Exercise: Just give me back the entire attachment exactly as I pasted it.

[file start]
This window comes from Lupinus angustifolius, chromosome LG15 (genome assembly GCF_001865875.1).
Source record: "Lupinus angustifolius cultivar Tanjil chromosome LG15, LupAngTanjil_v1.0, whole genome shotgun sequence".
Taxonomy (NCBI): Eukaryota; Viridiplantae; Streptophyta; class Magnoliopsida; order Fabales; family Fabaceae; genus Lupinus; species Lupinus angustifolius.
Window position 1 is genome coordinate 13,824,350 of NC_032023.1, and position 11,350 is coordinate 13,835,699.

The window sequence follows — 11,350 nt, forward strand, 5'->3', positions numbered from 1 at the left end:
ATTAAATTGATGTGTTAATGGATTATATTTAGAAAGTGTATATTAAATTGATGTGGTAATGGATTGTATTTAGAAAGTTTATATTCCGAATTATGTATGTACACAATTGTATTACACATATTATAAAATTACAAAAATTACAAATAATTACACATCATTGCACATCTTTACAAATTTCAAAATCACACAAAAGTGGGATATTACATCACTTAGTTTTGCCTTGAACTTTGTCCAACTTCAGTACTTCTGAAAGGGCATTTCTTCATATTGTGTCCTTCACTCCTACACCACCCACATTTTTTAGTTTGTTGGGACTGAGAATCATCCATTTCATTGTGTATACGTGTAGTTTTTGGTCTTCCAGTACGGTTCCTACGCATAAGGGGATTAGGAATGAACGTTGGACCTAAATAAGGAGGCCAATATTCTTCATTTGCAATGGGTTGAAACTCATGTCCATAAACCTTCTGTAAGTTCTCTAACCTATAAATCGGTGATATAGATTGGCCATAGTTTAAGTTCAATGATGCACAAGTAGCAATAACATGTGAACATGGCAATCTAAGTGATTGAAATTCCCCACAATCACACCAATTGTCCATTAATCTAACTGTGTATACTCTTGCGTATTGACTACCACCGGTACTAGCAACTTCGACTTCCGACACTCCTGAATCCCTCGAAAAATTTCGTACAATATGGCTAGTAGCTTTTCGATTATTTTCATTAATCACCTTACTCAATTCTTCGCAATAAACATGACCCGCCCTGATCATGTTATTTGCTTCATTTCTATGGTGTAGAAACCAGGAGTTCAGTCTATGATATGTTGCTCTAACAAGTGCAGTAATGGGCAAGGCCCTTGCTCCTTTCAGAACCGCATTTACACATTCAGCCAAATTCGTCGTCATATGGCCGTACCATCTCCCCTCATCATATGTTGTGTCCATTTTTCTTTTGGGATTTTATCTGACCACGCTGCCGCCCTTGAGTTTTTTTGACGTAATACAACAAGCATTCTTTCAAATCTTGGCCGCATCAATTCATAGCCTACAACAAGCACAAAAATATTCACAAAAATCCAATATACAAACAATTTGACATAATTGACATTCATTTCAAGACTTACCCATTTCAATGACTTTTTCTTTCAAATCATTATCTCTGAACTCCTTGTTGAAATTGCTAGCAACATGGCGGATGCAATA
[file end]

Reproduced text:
This window comes from Lupinus angustifolius, chromosome LG15 (genome assembly GCF_001865875.1).
Source record: "Lupinus angustifolius cultivar Tanjil chromosome LG15, LupAngTanjil_v1.0, whole genome shotgun sequence".
Taxonomy (NCBI): Eukaryota; Viridiplantae; Streptophyta; class Magnoliopsida; order Fabales; family Fabaceae; genus Lupinus; species Lupinus angustifolius.
Window position 1 is genome coordinate 13,824,350 of NC_032023.1, and position 11,350 is coordinate 13,835,699.

The window sequence follows — 11,350 nt, forward strand, 5'->3', positions numbered from 1 at the left end:
ATTAAATTGATGTGTTAATGGATTATATTTAGAAAGTGTATATTAAATTGATGTGGTAATGGATTGTATTTAGAAAGTTTATATTCCGAATTATGTATGTACACAATTGTATTACACATATTATAAAATTACAAAAATTACAAATAATTACACATCATTGCACATCTTTACAAATTTCAAAATCACACAAAAGTGGGATATTACATCACTTAGTTTTGCCTTGAACTTTGTCCAACTTCAGTACTTCTGAAAGGGCATTTCTTCATATTGTGTCCTTCACTCCTACACCACCCACATTTTTTAGTTTGTTGGGACTGAGAATCATCCATTTCATTGTGTATACGTGTAGTTTTTGGTCTTCCAGTACGGTTCCTACGCATAAGGGGATTAGGAATGAACGTTGGACCTAAATAAGGAGGCCAATATTCTTCATTTGCAATGGGTTGAAACTCATGTCCATAAACCTTCTGTAAGTTCTCTAACCTATAAATCGGTGATATAGATTGGCCATAGTTTAAGTTCAATGATGCACAAGTAGCAATAACATGTGAACATGGCAATCTAAGTGATTGAAATTCCCCACAATCACACCAATTGTCCATTAATCTAACTGTGTATACTCTTGCGTATTGACTACCACCGGTACTAGCAACTTCGACTTCCGACACTCCTGAATCCCTCGAAAAATTTCGTACAATATGGCTAGTAGCTTTTCGATTATTTTCATTAATCACCTTACTCAATTCTTCGCAATAAACATGACCCGCCCTGATCATGTTATTTGCTTCATTTCTATGGTGTAGAAACCAGGAGTTCAGTCTATGATATGTTGCTCTAACAAGTGCAGTAATGGGCAAGGCCCTTGCTCCTTTCAGAACCGCATTTACACATTCAGCCAAATTCGTCGTCATATGGCCGTACCATCTCCCCTCATCATATGTTGTGTCCATTTTTCTTTTGGGATTTTATCTGACCACGCTGCCGCCCTTGAGTTTTTTTGACGTAATACAACAAGCATTCTTTCAAATCTTGGCCGCATCAATTCATAGCCTACAACAAGCACAAAAATATTCACAAAAATCCAATATACAAACAATTTGACATAATTGACATTCATTTCAAGACTTACCCATTTCAATGACTTTTTCTTTCAAATCATTATCTCTGAACTCCTTGTTGAAATTGCTAGCAACATGGCGGATGCAATA